Pasteurella multocida Bacteremia With Associated Knee Arthroplasty Infection in an 80-Year-Old Caucasian Man

Sophie Arbefeville, MD; Anthony Harris, BS; Steven Dittes, MD; Patricia Ferrieri, MD


Lab Med. 2016;47(3):241-245. 

In This Article

Abstract and Introduction


Objectives: To identify the gram-negative rods grown from blood cultures and a right-knee fluid aspirate from an 80-year-old caucasian man who had undergone a total right knee arthroplastic procedure 6 years ago, and to assess the genetic similarity between the 2 isolates.

Methods: We used 3 different approaches: biochemical testing, matrix-assisted laser desorption ionization time-of-flight (MALDI-TOF) mass spectrometry, and 16S ribosomal RNA (rRNA) gene sequencing.

Results: The 3 methods identified the gram-negative rods as Pasteurella multocida; 16S rRNA gene sequencing further identified the organisms as P. multocida subsp. septica.

Conclusion: A concordant identification of P. multocida was observed using biochemical testing, mass spectrometry, and 16S rRNA gene sequencing. Only 16S rRNA sequencing was able to determine the subspecies of P. multocida and to determine the genetic relatedness of the 2 isolates.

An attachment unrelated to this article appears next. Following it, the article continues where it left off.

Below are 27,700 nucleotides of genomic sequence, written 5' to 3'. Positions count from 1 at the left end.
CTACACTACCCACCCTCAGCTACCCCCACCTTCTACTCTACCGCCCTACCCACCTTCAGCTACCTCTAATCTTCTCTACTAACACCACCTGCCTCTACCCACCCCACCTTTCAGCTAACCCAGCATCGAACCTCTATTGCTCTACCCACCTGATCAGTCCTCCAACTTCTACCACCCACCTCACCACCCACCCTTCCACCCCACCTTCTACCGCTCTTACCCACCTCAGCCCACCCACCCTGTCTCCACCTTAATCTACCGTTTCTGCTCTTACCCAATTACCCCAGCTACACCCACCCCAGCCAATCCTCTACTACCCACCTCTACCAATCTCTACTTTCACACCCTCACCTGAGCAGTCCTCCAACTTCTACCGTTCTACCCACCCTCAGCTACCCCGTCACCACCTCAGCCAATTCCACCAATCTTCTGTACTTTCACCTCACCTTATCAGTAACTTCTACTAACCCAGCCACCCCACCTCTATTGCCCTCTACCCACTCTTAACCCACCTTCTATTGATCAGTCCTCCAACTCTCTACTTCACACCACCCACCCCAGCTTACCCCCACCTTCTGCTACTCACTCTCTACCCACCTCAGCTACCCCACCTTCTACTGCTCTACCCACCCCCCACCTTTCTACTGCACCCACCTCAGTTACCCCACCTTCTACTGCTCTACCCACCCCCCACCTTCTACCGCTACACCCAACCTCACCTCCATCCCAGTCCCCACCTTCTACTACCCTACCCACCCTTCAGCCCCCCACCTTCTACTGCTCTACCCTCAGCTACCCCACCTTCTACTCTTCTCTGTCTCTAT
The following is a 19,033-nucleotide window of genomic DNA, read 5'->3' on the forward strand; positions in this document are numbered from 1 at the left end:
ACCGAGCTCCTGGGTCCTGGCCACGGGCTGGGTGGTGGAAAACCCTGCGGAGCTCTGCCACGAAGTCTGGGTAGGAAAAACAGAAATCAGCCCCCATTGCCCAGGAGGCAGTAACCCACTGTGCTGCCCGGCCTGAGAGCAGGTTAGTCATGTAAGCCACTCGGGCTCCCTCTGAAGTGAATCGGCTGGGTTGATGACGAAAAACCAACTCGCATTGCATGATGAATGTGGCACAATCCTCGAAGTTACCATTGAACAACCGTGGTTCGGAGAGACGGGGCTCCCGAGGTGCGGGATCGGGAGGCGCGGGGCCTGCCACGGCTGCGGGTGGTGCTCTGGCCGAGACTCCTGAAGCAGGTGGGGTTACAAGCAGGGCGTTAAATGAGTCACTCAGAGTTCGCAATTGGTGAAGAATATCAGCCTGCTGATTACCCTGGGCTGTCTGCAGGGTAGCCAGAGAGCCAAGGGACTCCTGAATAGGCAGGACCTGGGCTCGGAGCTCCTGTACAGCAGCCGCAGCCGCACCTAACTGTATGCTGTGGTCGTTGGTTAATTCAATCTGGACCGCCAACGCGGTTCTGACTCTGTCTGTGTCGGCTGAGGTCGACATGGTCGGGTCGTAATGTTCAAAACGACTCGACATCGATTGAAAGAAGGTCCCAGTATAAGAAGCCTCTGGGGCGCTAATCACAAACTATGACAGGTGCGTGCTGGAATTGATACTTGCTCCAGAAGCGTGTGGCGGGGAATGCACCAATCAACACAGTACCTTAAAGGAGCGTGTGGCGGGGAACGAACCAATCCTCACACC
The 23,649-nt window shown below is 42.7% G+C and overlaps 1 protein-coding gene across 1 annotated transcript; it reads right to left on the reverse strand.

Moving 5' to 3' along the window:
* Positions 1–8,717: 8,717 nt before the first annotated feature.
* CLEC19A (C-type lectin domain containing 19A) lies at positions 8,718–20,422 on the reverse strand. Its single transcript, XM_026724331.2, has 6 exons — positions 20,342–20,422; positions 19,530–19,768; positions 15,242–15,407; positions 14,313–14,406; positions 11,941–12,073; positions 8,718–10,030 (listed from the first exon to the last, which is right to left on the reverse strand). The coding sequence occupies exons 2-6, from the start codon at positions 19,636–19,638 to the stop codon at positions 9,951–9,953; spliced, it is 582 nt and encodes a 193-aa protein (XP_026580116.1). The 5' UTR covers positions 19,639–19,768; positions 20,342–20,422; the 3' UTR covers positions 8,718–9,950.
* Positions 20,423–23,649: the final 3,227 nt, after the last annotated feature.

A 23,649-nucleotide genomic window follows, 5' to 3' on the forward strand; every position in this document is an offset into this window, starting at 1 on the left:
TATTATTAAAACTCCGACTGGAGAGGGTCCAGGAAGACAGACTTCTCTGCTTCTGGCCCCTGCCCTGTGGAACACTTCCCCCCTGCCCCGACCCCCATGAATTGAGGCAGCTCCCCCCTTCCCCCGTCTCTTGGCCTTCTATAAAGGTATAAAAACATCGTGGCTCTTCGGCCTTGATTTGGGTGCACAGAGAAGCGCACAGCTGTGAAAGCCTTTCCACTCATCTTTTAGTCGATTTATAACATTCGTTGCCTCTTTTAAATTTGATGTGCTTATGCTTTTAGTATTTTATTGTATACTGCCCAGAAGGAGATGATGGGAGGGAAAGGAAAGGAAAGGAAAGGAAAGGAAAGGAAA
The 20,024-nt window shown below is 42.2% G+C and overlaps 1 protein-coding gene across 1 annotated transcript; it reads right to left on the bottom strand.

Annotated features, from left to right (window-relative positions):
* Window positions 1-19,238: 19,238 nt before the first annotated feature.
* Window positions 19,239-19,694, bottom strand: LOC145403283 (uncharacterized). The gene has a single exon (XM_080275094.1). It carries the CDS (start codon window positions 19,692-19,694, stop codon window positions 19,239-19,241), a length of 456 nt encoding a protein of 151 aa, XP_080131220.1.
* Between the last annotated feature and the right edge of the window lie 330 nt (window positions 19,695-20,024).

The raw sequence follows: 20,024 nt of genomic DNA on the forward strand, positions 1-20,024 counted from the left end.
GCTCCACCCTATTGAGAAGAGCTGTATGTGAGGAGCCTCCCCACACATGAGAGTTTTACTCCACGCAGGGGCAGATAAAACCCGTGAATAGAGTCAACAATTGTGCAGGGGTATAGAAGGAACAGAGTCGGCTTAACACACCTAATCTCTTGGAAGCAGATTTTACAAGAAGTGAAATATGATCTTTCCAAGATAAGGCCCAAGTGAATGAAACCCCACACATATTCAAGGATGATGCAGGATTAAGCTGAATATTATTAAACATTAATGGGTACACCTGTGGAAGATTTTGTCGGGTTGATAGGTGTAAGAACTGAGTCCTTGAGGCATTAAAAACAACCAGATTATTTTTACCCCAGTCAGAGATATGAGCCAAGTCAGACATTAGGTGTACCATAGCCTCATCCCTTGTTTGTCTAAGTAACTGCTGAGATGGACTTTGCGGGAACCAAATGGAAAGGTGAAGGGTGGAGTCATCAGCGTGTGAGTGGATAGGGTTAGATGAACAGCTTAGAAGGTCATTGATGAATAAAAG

Pasteurella multocida (P. multocida) is a facultative anaerobic, gram-negative, small, pleomorphic, nonflagellated coccobacillus with bipolar staining that belongs to the Pasteurellaceae family. P. multocida is divided into 3 subspecies (multocida, septica, and gallicida), 16 somatic serovars, and 5 capsular serogroups (A to F, excluding C) based on a capsular antigen.[1,2]P. multocida often exists as a commensal organism in the normal microbiota of the oral, nasopharyngeal, and upper respiratory tracts of many livestock, poultry, and domestic pet species; cats and dogs have the highest carriage rates, at 70% to 90% and 20% to 50%, respectively.[3]P. multocida infection in humans is primarily acquired through contact with animals, most often through bites, scratches, licks on skin abrasions, or exposure to mucous secretions from pets. In the United States, according to the 2015–2016 American Pet Products Association (APPA) National Pet Owners Survey, 65% of United States (US) households own a pet, which translates to approximately 77.8 million pet dogs and 85.8 million pet cats.[4] With the abundance of cats and dogs in US households and the commensal nature of the bacteria, the risk of acquiring Pasteurella infections is increasing, particularly in patients who have predisposing factors such as prosthetic joints, malignant neoplasms, and immunosuppression.[3]